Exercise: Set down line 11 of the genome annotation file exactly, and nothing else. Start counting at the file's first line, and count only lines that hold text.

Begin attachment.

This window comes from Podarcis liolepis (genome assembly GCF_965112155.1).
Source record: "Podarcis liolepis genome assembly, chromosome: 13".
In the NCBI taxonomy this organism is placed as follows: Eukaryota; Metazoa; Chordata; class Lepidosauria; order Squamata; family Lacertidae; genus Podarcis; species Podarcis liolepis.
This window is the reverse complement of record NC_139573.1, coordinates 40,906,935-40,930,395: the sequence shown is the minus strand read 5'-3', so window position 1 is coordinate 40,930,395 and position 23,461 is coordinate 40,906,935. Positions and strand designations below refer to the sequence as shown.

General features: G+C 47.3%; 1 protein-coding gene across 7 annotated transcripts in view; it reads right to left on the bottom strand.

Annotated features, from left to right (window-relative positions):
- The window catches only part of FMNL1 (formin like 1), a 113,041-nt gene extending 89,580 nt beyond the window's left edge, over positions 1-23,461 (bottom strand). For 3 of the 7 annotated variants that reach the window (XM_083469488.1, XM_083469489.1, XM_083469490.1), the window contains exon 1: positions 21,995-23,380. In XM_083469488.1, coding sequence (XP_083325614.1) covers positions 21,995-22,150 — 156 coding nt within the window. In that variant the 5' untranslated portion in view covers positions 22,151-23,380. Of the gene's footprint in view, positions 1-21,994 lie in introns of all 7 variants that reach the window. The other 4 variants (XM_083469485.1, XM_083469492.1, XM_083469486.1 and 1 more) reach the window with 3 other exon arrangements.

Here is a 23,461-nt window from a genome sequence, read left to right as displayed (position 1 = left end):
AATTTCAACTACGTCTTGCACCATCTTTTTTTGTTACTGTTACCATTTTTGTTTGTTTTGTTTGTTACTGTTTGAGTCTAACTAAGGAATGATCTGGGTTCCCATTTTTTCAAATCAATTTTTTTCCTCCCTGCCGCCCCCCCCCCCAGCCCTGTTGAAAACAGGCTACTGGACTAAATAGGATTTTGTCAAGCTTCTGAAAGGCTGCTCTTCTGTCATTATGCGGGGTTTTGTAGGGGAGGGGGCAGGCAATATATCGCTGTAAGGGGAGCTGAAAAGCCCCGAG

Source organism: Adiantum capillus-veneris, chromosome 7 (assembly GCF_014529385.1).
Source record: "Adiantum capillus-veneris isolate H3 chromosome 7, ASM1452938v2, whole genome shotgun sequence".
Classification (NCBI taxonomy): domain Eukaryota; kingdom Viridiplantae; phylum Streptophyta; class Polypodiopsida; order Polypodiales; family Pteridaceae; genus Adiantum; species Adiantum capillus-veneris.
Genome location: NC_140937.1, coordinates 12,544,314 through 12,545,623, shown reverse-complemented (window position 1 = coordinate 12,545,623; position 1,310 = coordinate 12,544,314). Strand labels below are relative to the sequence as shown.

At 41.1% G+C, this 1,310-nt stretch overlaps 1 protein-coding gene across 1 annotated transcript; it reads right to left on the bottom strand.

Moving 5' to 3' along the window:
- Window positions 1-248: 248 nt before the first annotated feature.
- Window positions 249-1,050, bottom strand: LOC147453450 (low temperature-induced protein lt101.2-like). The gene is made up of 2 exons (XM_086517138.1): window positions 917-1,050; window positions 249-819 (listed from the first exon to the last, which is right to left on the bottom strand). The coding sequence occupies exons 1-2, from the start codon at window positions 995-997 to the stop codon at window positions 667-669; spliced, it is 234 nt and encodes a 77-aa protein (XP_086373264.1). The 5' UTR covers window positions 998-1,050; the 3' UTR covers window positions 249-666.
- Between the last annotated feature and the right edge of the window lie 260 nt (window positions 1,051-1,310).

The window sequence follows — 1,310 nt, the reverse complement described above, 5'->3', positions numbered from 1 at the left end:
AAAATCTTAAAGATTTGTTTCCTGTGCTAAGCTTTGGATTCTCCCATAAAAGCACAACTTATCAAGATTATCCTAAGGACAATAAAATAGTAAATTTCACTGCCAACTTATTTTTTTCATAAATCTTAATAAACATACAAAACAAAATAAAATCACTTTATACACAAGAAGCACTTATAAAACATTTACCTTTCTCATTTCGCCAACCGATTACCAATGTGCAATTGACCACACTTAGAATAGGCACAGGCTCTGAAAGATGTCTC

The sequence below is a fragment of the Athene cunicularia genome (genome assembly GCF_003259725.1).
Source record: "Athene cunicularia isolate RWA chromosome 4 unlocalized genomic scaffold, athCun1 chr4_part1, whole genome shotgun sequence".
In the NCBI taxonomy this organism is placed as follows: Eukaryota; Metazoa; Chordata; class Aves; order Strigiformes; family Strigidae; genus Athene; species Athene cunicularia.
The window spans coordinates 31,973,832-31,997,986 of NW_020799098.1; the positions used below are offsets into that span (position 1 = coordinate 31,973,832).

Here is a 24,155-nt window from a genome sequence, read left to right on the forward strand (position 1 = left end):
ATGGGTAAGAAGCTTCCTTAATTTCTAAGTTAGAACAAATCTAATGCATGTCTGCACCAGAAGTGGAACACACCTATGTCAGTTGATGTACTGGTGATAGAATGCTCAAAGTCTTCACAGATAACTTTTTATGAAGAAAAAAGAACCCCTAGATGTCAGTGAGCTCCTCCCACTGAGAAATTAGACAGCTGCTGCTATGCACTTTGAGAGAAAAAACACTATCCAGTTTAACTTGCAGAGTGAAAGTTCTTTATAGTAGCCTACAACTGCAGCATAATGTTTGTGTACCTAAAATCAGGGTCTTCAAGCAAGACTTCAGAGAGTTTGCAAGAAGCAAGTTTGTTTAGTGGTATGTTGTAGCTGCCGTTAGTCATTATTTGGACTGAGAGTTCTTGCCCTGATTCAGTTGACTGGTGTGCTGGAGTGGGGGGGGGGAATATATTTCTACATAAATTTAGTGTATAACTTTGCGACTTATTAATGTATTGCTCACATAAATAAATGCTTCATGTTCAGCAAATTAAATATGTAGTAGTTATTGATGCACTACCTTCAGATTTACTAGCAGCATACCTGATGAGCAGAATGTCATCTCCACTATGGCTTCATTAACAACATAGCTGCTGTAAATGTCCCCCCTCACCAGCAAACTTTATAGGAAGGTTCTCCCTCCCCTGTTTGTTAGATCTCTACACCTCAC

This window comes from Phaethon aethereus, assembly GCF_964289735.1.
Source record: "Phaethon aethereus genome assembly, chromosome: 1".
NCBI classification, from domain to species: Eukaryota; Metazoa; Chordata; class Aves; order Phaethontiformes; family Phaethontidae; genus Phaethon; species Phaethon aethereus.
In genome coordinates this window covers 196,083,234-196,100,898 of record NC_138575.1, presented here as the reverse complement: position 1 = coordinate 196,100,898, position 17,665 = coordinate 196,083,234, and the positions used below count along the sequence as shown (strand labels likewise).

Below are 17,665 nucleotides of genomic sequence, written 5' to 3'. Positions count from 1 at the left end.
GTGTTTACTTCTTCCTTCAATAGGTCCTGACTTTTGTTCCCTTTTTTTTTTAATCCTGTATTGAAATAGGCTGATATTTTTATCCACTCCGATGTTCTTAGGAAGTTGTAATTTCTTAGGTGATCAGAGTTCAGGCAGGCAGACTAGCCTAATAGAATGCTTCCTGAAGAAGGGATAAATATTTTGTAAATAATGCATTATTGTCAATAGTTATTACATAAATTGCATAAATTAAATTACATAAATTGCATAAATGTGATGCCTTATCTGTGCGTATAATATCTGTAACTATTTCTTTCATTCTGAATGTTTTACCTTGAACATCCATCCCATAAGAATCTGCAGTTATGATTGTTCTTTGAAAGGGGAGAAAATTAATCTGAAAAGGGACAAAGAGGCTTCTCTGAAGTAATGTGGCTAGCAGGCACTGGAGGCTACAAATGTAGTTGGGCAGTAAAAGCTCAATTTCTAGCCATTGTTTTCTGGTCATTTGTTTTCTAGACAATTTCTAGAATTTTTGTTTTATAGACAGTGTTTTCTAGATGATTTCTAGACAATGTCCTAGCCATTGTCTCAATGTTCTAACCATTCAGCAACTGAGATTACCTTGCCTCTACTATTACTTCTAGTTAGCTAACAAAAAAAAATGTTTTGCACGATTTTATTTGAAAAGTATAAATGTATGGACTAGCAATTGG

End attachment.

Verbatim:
Source record: "Adiantum capillus-veneris isolate H3 chromosome 7, ASM1452938v2, whole genome shotgun sequence".